Sonnet Billy Collins Analysis

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Marcus Frilette Aimee Busquet ENC 1102 February 6, 2016
An Analysis of: Billy Collins Sonnet “All we need is fourteen lines, well, thirteen now, and after this one just a dozen to launch a little ship on love 's storm-tossed seas, then only ten more left like rows of beans. How easily it goes unless you get Elizabethan and insist the iambic bongos must be played and rhymes positioned at the ends of lines, one for every station of the cross. But hang on here while we make the turn into the final six where all will be resolved, where longing and heartache will find an end, where Laura will tell Petrarch to put down his pen, take off those crazy medieval tights, blowout the lights, and come at last to bed.” The sonnet, “Sonnet”, by Billy
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The sonnet has two quatrains and one sestet which is neither typical for a Shakespearean sonnet, nor for a Petrarchan sonnet, but makes it a mixture of both forms. There are no familiar rhymes throughout the poem. There are neither full rhymes, nor eye rhymes at the end of the lines, therefore there is no rhyme scheme in the sonnet. One internal rhyme can be found in lines thirteen and fourteen (tights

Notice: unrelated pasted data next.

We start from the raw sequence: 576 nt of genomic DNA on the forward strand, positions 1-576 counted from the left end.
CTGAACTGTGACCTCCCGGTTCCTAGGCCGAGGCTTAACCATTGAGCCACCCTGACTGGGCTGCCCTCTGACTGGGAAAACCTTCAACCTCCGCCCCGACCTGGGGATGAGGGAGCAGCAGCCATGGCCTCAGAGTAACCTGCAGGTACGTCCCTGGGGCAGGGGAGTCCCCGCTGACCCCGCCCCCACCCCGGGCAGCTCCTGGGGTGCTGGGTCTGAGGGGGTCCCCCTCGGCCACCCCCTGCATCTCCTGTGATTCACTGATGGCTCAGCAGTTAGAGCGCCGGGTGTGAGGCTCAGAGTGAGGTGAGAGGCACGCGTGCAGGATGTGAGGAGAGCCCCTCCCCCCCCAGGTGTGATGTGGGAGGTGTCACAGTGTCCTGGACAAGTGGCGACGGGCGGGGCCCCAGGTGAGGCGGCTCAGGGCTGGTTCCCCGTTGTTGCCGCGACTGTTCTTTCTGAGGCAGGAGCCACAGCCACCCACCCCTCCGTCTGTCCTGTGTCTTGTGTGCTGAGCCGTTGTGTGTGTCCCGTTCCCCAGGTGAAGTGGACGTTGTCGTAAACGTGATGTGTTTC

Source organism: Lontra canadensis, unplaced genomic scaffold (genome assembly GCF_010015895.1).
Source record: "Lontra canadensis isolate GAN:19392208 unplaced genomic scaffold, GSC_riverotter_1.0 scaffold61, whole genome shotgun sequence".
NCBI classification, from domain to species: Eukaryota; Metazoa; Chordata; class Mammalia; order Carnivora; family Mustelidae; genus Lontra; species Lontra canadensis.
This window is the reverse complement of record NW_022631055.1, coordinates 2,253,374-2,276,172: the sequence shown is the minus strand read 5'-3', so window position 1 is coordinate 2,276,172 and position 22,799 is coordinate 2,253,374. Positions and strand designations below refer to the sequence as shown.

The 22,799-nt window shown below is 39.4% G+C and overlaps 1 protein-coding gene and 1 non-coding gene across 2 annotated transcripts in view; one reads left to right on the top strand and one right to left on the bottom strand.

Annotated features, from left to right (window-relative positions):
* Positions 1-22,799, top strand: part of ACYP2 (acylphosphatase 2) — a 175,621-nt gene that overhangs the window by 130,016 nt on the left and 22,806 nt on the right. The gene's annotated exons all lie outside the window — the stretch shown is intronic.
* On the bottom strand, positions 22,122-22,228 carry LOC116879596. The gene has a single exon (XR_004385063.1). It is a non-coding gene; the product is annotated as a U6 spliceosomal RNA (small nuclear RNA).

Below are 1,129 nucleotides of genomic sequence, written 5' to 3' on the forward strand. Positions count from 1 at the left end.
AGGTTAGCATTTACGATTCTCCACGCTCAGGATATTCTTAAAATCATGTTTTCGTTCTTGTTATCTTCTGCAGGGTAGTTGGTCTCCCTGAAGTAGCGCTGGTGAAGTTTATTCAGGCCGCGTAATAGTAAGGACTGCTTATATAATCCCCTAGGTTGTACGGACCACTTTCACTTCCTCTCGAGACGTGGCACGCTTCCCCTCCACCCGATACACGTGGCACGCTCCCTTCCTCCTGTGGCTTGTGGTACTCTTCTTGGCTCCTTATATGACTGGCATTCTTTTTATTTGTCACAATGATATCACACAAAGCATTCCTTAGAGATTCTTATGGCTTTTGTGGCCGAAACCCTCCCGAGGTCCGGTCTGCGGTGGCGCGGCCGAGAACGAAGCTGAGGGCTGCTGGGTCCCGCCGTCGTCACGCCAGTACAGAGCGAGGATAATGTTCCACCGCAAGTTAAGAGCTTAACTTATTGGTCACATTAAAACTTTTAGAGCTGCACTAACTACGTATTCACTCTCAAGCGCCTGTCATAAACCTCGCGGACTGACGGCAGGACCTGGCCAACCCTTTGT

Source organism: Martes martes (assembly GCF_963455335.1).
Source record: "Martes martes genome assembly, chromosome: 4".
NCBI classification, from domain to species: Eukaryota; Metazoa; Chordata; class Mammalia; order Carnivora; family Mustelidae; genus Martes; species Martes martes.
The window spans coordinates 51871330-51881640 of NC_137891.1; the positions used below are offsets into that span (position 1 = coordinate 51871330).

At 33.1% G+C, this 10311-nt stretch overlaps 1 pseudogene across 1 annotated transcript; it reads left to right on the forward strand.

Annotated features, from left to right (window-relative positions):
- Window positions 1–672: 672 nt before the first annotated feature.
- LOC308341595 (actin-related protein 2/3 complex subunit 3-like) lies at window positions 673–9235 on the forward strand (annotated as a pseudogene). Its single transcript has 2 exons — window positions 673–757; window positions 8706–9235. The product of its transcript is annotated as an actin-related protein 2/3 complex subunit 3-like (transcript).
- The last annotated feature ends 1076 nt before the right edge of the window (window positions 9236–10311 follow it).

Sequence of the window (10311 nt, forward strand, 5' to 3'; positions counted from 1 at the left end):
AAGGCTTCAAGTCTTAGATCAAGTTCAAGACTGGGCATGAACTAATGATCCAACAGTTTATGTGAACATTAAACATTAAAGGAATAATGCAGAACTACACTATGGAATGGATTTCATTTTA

& lights). In this Italian sonnet, the rhyme scheme is a fixed ABBAABBA in the octave, and CDECDE in the sestet. “To launch a little ship on love 's storm-tossed seas, “(line 3), meaning if you put yourself out there for someone specific, you could get emotionally hurt. It doesn’t feel good when you love someone, and the feeling isn’t mutual. The first time Collin’s uses imagery, you can imagine a little Jon boat, trying wretchedly to find his/her way around the sea of love, while a storm is overhead. Line 4 also uses imagery, “… ten more left, like rows of beans”. Collins starts by saying all you need in a sonnet is fourteen lines, then thirteen, then a dozen. Collins is using imagery to describe the structure of a sonnet, by comparing the lines to rows of beans. The octave 's objective is to introduce a problem, reflect

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